Productive zones or "sweet spots" in unconventional reservoirs depend on their geomechanical and petro-physical rock properties. Machine learning algorithms can significantly improve workflows used for evaluating sweet-spots in such complex reservoirs. The objectives of this paper are to: (i) quantity the effects of rock mechanical properties on fracturing treatments using data analytics and (ii) use regression-based machine learning algorithms and improve sweet-spot assessment in complex mudrock reservoirs.
We used a hydraulic fracturing simulator that couples fluid-flow with fracture deformation in discrete fracture networks to model field-scale hydraulic fracturing treatments. First, we selected several geomechanical properties related to rock fracability. We obtained wide variation in aforementioned properties using a quasi-random design approach. Then, we performed 200 slick-water fracturing simulations with quasi-random distribution of design parameters using the hydraulic fracturing simulator. We quantified the performance of fracture treatments by calculating the effective short- and long-term Stimulated Reservoir Volume of the reservoir (SRV). We finally analyzed the results of numerical simulations by applying regression analysis to improve the assessment of sweet-spots in complex reservoirs.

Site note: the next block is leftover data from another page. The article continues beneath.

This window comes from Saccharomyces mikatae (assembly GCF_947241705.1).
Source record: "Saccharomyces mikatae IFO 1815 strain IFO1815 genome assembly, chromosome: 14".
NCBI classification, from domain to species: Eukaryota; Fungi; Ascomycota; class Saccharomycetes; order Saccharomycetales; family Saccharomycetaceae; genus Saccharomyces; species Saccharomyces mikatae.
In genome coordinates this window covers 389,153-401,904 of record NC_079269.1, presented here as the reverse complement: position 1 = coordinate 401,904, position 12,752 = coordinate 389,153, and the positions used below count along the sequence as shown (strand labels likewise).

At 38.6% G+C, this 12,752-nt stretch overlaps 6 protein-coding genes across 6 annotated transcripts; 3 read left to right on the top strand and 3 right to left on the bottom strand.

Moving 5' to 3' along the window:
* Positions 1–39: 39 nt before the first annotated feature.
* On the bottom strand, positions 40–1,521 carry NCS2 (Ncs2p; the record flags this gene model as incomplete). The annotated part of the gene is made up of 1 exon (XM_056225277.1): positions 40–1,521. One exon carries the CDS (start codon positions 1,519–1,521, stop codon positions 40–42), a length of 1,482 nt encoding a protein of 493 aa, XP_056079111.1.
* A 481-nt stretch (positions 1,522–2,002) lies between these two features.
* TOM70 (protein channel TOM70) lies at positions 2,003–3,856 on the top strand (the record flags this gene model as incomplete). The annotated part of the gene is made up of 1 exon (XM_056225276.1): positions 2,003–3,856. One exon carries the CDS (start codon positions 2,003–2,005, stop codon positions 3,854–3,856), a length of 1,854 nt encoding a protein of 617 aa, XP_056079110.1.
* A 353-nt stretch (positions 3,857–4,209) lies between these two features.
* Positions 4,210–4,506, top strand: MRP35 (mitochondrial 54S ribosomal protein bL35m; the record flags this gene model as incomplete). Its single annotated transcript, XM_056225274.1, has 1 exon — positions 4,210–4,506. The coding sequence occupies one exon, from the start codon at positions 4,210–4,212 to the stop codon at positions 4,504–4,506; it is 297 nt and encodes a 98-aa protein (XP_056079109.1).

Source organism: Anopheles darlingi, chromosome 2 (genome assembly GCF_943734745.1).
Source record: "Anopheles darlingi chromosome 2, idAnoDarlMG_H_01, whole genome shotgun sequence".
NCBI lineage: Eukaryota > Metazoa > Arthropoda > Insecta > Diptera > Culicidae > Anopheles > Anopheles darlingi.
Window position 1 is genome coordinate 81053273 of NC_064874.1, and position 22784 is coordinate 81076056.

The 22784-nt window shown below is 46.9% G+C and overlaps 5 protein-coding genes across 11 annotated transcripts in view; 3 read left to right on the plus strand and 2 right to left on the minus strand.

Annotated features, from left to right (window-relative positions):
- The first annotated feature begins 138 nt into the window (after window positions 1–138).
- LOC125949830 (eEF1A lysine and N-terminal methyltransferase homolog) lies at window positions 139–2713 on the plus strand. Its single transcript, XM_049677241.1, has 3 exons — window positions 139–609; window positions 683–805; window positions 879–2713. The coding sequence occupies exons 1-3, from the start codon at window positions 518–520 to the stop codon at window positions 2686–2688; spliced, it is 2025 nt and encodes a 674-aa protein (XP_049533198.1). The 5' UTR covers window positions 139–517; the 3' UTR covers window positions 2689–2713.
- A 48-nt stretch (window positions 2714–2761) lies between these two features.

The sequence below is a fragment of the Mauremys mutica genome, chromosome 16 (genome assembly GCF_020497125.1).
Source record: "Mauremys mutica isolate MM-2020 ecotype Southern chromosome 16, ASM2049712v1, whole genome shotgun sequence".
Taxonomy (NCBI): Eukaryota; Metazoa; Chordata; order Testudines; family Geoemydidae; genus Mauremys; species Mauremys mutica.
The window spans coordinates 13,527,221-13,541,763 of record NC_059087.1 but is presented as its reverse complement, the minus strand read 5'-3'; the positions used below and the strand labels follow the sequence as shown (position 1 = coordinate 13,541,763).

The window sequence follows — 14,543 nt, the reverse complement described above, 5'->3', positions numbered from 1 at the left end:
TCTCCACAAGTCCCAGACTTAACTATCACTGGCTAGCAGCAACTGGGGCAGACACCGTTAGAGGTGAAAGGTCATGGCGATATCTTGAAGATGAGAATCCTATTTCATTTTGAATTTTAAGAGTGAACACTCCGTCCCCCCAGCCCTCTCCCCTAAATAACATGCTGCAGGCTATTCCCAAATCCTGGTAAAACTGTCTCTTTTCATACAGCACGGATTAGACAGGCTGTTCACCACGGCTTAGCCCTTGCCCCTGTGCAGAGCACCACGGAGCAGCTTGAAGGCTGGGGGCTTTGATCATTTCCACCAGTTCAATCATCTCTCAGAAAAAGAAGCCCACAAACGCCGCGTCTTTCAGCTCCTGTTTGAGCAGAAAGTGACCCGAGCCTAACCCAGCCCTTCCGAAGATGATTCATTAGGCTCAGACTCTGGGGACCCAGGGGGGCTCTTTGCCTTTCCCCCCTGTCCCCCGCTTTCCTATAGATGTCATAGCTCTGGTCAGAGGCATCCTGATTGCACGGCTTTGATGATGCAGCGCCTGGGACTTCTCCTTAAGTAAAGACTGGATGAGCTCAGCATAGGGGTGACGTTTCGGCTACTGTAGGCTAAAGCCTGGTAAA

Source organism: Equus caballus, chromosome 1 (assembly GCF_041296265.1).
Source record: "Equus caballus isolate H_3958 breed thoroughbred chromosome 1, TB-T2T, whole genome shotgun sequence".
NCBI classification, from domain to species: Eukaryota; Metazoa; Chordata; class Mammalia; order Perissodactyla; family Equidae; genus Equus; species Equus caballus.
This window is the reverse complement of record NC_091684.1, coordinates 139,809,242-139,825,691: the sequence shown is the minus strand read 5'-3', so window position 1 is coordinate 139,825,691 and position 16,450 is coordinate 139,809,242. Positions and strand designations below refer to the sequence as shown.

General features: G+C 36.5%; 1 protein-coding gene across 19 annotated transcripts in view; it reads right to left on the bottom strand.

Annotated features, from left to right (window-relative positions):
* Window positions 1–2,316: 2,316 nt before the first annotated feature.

The regression analysis involved the following simulation variables: shear modulus, poisson's ratio, fracture friction coefficient, principal horizontal stress anisotropy, fracture toughness, fracture closure stress, shear dilation angle, and initial fracture aperture. The SRV results were analyzed using: linear regression, linear regression with beta coefficients, ridge and lasso regression, and principal component regression algorithms. The regression analysis revealed that linear models can explain 73.1% and 59.2% variance in short- and long-term SRV values, respectively. The ridge and lasso regression and beta linear regression analysis revealed that stress anisotropy, fracture dilation angle, and fracture friction coefficient show the highest effect on the aforementioned SRV values. In all the regression models, shear modulus and critical fracture toughness did not have a significant effect on SRV but these parameters are important as they are correlated to other parameters that directly impact fluid flow.
The results of using data analytic approaches demonstrated that factors related to unpropped fracture conductivity play a critical role in success of hydraulic fracturing treatments. We have also introduced and compared the performances of different machine learning algorithms that might be used to assess the impact of geomechanical properties on fracturing treatments. Such supervised and unsupervised machine learning algorithms can help in integrating legacy field data in the analysis of productive zones in complex reservoirs. Such analysis can also be used to develop data-based models that might improve the study of sweet-spot and fracturing treatment performance assessment in complex reservoirs.